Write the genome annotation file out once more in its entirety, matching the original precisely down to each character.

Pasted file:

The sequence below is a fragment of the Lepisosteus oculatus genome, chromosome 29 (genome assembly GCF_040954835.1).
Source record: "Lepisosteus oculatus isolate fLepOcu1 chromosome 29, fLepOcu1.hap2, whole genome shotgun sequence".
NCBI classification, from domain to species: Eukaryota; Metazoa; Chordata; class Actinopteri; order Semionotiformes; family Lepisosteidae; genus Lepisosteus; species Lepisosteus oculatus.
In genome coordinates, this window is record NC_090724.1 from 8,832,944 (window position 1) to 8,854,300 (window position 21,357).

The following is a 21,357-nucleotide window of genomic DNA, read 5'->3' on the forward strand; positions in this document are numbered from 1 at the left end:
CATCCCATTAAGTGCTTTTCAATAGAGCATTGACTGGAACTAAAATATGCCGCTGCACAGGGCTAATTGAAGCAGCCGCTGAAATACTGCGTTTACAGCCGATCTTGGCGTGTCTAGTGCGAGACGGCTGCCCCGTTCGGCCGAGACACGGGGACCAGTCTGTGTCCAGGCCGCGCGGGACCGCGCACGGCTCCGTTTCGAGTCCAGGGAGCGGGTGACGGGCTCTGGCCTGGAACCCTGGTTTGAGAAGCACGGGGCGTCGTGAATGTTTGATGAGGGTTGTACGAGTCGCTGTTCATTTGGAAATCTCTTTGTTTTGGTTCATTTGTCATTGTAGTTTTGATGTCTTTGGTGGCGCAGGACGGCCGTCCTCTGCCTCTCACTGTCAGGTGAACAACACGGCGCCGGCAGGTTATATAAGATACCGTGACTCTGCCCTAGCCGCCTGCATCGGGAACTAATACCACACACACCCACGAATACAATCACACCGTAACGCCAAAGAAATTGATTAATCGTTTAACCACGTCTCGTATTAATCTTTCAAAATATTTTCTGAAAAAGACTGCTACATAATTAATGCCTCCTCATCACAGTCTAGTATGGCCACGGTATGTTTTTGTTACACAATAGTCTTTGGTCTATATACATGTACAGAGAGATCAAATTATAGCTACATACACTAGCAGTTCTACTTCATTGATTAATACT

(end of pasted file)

The sequence below is a fragment of the Lepisosteus oculatus genome, chromosome 29 (genome assembly GCF_040954835.1).
Source record: "Lepisosteus oculatus isolate fLepOcu1 chromosome 29, fLepOcu1.hap2, whole genome shotgun sequence".
NCBI classification, from domain to species: Eukaryota; Metazoa; Chordata; class Actinopteri; order Semionotiformes; family Lepisosteidae; genus Lepisosteus; species Lepisosteus oculatus.
In genome coordinates, this window is record NC_090724.1 from 8,832,944 (window position 1) to 8,854,300 (window position 21,357).

The following is a 21,357-nucleotide window of genomic DNA, read 5'->3' on the forward strand; positions in this document are numbered from 1 at the left end:
CATCCCATTAAGTGCTTTTCAATAGAGCATTGACTGGAACTAAAATATGCCGCTGCACAGGGCTAATTGAAGCAGCCGCTGAAATACTGCGTTTACAGCCGATCTTGGCGTGTCTAGTGCGAGACGGCTGCCCCGTTCGGCCGAGACACGGGGACCAGTCTGTGTCCAGGCCGCGCGGGACCGCGCACGGCTCCGTTTCGAGTCCAGGGAGCGGGTGACGGGCTCTGGCCTGGAACCCTGGTTTGAGAAGCACGGGGCGTCGTGAATGTTTGATGAGGGTTGTACGAGTCGCTGTTCATTTGGAAATCTCTTTGTTTTGGTTCATTTGTCATTGTAGTTTTGATGTCTTTGGTGGCGCAGGACGGCCGTCCTCTGCCTCTCACTGTCAGGTGAACAACACGGCGCCGGCAGGTTATATAAGATACCGTGACTCTGCCCTAGCCGCCTGCATCGGGAACTAATACCACACACACCCACGAATACAATCACACCGTAACGCCAAAGAAATTGATTAATCGTTTAACCACGTCTCGTATTAATCTTTCAAAATATTTTCTGAAAAAGACTGCTACATAATTAATGCCTCCTCATCACAGTCTAGTATGGCCACGGTATGTTTTTGTTACACAATAGTCTTTGGTCTATATACATGTACAGAGAGATCAAATTATAGCTACATACACTAGCAGTTCTACTTCATTGATTAATACT